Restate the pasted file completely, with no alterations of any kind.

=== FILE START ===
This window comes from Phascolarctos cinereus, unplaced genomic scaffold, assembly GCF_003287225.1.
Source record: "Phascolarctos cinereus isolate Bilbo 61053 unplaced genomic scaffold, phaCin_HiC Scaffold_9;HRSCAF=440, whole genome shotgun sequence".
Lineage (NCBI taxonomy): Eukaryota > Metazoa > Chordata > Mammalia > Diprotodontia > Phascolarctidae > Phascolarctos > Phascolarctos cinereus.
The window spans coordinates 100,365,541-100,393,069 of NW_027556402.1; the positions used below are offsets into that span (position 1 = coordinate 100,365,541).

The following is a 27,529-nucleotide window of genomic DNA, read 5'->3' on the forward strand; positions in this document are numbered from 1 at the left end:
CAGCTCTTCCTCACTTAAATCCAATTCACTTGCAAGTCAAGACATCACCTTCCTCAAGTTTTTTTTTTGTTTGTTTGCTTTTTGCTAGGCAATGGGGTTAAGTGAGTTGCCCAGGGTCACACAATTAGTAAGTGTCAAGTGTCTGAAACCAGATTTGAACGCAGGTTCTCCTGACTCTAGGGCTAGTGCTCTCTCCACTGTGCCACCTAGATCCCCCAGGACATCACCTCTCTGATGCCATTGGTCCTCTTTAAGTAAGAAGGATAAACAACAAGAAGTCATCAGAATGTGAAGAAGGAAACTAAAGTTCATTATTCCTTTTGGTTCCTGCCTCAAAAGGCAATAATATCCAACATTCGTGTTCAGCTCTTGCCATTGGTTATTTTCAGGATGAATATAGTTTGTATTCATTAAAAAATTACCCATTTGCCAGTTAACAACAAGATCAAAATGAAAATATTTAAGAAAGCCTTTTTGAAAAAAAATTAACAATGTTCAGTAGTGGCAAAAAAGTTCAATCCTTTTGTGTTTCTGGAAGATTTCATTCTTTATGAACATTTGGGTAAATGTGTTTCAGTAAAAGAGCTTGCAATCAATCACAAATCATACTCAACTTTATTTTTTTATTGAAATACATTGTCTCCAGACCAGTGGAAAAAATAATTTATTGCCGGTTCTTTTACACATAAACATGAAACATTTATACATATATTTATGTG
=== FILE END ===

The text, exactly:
This window comes from Phascolarctos cinereus, unplaced genomic scaffold, assembly GCF_003287225.1.
Source record: "Phascolarctos cinereus isolate Bilbo 61053 unplaced genomic scaffold, phaCin_HiC Scaffold_9;HRSCAF=440, whole genome shotgun sequence".
Lineage (NCBI taxonomy): Eukaryota > Metazoa > Chordata > Mammalia > Diprotodontia > Phascolarctidae > Phascolarctos > Phascolarctos cinereus.
The window spans coordinates 100,365,541-100,393,069 of NW_027556402.1; the positions used below are offsets into that span (position 1 = coordinate 100,365,541).

The following is a 27,529-nucleotide window of genomic DNA, read 5'->3' on the forward strand; positions in this document are numbered from 1 at the left end:
CAGCTCTTCCTCACTTAAATCCAATTCACTTGCAAGTCAAGACATCACCTTCCTCAAGTTTTTTTTTTGTTTGTTTGCTTTTTGCTAGGCAATGGGGTTAAGTGAGTTGCCCAGGGTCACACAATTAGTAAGTGTCAAGTGTCTGAAACCAGATTTGAACGCAGGTTCTCCTGACTCTAGGGCTAGTGCTCTCTCCACTGTGCCACCTAGATCCCCCAGGACATCACCTCTCTGATGCCATTGGTCCTCTTTAAGTAAGAAGGATAAACAACAAGAAGTCATCAGAATGTGAAGAAGGAAACTAAAGTTCATTATTCCTTTTGGTTCCTGCCTCAAAAGGCAATAATATCCAACATTCGTGTTCAGCTCTTGCCATTGGTTATTTTCAGGATGAATATAGTTTGTATTCATTAAAAAATTACCCATTTGCCAGTTAACAACAAGATCAAAATGAAAATATTTAAGAAAGCCTTTTTGAAAAAAAATTAACAATGTTCAGTAGTGGCAAAAAAGTTCAATCCTTTTGTGTTTCTGGAAGATTTCATTCTTTATGAACATTTGGGTAAATGTGTTTCAGTAAAAGAGCTTGCAATCAATCACAAATCATACTCAACTTTATTTTTTTATTGAAATACATTGTCTCCAGACCAGTGGAAAAAATAATTTATTGCCGGTTCTTTTACACATAAACATGAAACATTTATACATATATTTATGTG